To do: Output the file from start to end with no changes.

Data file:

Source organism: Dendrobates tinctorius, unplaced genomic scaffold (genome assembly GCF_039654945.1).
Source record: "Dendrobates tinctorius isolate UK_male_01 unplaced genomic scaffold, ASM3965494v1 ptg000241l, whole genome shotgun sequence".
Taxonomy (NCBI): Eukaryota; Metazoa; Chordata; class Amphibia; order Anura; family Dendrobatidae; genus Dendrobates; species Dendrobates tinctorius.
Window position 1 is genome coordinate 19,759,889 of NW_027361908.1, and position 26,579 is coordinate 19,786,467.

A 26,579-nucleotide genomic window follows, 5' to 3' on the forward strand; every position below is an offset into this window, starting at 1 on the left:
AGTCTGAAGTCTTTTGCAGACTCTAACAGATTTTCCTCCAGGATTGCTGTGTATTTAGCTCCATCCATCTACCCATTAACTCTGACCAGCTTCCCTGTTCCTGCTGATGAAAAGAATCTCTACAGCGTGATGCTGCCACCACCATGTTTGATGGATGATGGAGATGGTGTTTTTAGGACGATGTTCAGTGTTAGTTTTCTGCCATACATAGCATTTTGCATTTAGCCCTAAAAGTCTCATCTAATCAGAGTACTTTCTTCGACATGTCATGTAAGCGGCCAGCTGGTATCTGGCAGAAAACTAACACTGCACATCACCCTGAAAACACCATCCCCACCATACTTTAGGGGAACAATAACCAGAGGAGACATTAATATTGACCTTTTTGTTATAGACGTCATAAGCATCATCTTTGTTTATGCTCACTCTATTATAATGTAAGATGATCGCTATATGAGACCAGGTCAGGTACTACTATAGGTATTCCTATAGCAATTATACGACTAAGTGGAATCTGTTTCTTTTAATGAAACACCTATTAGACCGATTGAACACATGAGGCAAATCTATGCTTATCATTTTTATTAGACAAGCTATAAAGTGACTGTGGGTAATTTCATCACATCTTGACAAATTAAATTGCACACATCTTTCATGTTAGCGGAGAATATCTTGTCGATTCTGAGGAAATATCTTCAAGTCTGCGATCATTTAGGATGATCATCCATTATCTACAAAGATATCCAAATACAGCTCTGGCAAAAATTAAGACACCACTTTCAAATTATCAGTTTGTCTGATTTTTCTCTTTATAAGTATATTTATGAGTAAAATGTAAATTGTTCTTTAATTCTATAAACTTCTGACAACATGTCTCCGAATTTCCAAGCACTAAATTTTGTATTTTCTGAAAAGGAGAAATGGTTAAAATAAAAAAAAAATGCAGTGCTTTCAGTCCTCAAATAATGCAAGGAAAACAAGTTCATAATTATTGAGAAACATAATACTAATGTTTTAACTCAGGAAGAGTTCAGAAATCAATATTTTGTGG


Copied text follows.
Source organism: Dendrobates tinctorius, unplaced genomic scaffold (genome assembly GCF_039654945.1).
Source record: "Dendrobates tinctorius isolate UK_male_01 unplaced genomic scaffold, ASM3965494v1 ptg000241l, whole genome shotgun sequence".
Taxonomy (NCBI): Eukaryota; Metazoa; Chordata; class Amphibia; order Anura; family Dendrobatidae; genus Dendrobates; species Dendrobates tinctorius.
Window position 1 is genome coordinate 19,759,889 of NW_027361908.1, and position 26,579 is coordinate 19,786,467.

A 26,579-nucleotide genomic window follows, 5' to 3' on the forward strand; every position below is an offset into this window, starting at 1 on the left:
AGTCTGAAGTCTTTTGCAGACTCTAACAGATTTTCCTCCAGGATTGCTGTGTATTTAGCTCCATCCATCTACCCATTAACTCTGACCAGCTTCCCTGTTCCTGCTGATGAAAAGAATCTCTACAGCGTGATGCTGCCACCACCATGTTTGATGGATGATGGAGATGGTGTTTTTAGGACGATGTTCAGTGTTAGTTTTCTGCCATACATAGCATTTTGCATTTAGCCCTAAAAGTCTCATCTAATCAGAGTACTTTCTTCGACATGTCATGTAAGCGGCCAGCTGGTATCTGGCAGAAAACTAACACTGCACATCACCCTGAAAACACCATCCCCACCATACTTTAGGGGAACAATAACCAGAGGAGACATTAATATTGACCTTTTTGTTATAGACGTCATAAGCATCATCTTTGTTTATGCTCACTCTATTATAATGTAAGATGATCGCTATATGAGACCAGGTCAGGTACTACTATAGGTATTCCTATAGCAATTATACGACTAAGTGGAATCTGTTTCTTTTAATGAAACACCTATTAGACCGATTGAACACATGAGGCAAATCTATGCTTATCATTTTTATTAGACAAGCTATAAAGTGACTGTGGGTAATTTCATCACATCTTGACAAATTAAATTGCACACATCTTTCATGTTAGCGGAGAATATCTTGTCGATTCTGAGGAAATATCTTCAAGTCTGCGATCATTTAGGATGATCATCCATTATCTACAAAGATATCCAAATACAGCTCTGGCAAAAATTAAGACACCACTTTCAAATTATCAGTTTGTCTGATTTTTCTCTTTATAAGTATATTTATGAGTAAAATGTAAATTGTTCTTTAATTCTATAAACTTCTGACAACATGTCTCCGAATTTCCAAGCACTAAATTTTGTATTTTCTGAAAAGGAGAAATGGTTAAAATAAAAAAAAAATGCAGTGCTTTCAGTCCTCAAATAATGCAAGGAAAACAAGTTCATAATTATTGAGAAACATAATACTAATGTTTTAACTCAGGAAGAGTTCAGAAATCAATATTTTGTGG